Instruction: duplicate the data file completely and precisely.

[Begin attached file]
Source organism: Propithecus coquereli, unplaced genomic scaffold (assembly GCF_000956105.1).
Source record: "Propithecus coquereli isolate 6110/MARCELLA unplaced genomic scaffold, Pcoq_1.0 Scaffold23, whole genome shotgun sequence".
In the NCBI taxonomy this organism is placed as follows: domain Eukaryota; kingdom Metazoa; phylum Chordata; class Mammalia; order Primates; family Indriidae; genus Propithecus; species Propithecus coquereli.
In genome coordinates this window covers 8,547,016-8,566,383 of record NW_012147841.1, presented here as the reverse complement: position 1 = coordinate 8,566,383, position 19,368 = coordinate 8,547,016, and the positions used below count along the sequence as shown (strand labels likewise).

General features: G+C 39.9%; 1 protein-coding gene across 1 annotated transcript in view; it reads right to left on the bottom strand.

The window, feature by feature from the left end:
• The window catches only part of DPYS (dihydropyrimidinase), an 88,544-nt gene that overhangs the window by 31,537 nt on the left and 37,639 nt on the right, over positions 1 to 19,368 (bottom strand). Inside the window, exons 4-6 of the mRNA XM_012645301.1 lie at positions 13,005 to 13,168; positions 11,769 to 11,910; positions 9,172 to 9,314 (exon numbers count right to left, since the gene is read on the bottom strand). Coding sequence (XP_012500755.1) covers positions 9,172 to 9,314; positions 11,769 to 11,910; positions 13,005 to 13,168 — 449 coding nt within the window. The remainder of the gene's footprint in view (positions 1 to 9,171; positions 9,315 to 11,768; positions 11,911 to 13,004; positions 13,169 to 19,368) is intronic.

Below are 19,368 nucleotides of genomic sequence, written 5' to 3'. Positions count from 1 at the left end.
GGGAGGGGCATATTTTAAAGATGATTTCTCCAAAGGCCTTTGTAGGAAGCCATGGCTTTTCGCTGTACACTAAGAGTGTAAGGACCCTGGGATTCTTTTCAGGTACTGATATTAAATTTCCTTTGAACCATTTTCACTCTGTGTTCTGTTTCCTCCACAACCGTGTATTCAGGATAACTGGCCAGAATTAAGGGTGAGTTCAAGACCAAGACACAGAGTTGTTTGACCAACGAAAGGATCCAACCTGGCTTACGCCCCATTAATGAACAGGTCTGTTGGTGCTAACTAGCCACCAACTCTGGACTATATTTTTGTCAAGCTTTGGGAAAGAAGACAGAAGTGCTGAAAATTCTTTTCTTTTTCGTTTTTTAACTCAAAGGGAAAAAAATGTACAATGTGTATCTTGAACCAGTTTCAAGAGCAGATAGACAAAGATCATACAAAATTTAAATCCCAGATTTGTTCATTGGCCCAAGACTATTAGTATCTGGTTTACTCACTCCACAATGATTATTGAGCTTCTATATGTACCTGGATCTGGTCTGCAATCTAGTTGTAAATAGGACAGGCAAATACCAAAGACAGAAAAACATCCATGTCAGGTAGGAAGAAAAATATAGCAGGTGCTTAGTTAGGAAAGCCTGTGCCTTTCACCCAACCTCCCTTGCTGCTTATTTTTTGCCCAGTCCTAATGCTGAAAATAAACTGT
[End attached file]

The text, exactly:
Source organism: Propithecus coquereli, unplaced genomic scaffold (assembly GCF_000956105.1).
Source record: "Propithecus coquereli isolate 6110/MARCELLA unplaced genomic scaffold, Pcoq_1.0 Scaffold23, whole genome shotgun sequence".
In the NCBI taxonomy this organism is placed as follows: domain Eukaryota; kingdom Metazoa; phylum Chordata; class Mammalia; order Primates; family Indriidae; genus Propithecus; species Propithecus coquereli.
In genome coordinates this window covers 8,547,016-8,566,383 of record NW_012147841.1, presented here as the reverse complement: position 1 = coordinate 8,566,383, position 19,368 = coordinate 8,547,016, and the positions used below count along the sequence as shown (strand labels likewise).

General features: G+C 39.9%; 1 protein-coding gene across 1 annotated transcript in view; it reads right to left on the bottom strand.

The window, feature by feature from the left end:
• The window catches only part of DPYS (dihydropyrimidinase), an 88,544-nt gene that overhangs the window by 31,537 nt on the left and 37,639 nt on the right, over positions 1 to 19,368 (bottom strand). Inside the window, exons 4-6 of the mRNA XM_012645301.1 lie at positions 13,005 to 13,168; positions 11,769 to 11,910; positions 9,172 to 9,314 (exon numbers count right to left, since the gene is read on the bottom strand). Coding sequence (XP_012500755.1) covers positions 9,172 to 9,314; positions 11,769 to 11,910; positions 13,005 to 13,168 — 449 coding nt within the window. The remainder of the gene's footprint in view (positions 1 to 9,171; positions 9,315 to 11,768; positions 11,911 to 13,004; positions 13,169 to 19,368) is intronic.

Below are 19,368 nucleotides of genomic sequence, written 5' to 3'. Positions count from 1 at the left end.
GGGAGGGGCATATTTTAAAGATGATTTCTCCAAAGGCCTTTGTAGGAAGCCATGGCTTTTCGCTGTACACTAAGAGTGTAAGGACCCTGGGATTCTTTTCAGGTACTGATATTAAATTTCCTTTGAACCATTTTCACTCTGTGTTCTGTTTCCTCCACAACCGTGTATTCAGGATAACTGGCCAGAATTAAGGGTGAGTTCAAGACCAAGACACAGAGTTGTTTGACCAACGAAAGGATCCAACCTGGCTTACGCCCCATTAATGAACAGGTCTGTTGGTGCTAACTAGCCACCAACTCTGGACTATATTTTTGTCAAGCTTTGGGAAAGAAGACAGAAGTGCTGAAAATTCTTTTCTTTTTCGTTTTTTAACTCAAAGGGAAAAAAATGTACAATGTGTATCTTGAACCAGTTTCAAGAGCAGATAGACAAAGATCATACAAAATTTAAATCCCAGATTTGTTCATTGGCCCAAGACTATTAGTATCTGGTTTACTCACTCCACAATGATTATTGAGCTTCTATATGTACCTGGATCTGGTCTGCAATCTAGTTGTAAATAGGACAGGCAAATACCAAAGACAGAAAAACATCCATGTCAGGTAGGAAGAAAAATATAGCAGGTGCTTAGTTAGGAAAGCCTGTGCCTTTCACCCAACCTCCCTTGCTGCTTATTTTTTGCCCAGTCCTAATGCTGAAAATAAACTGT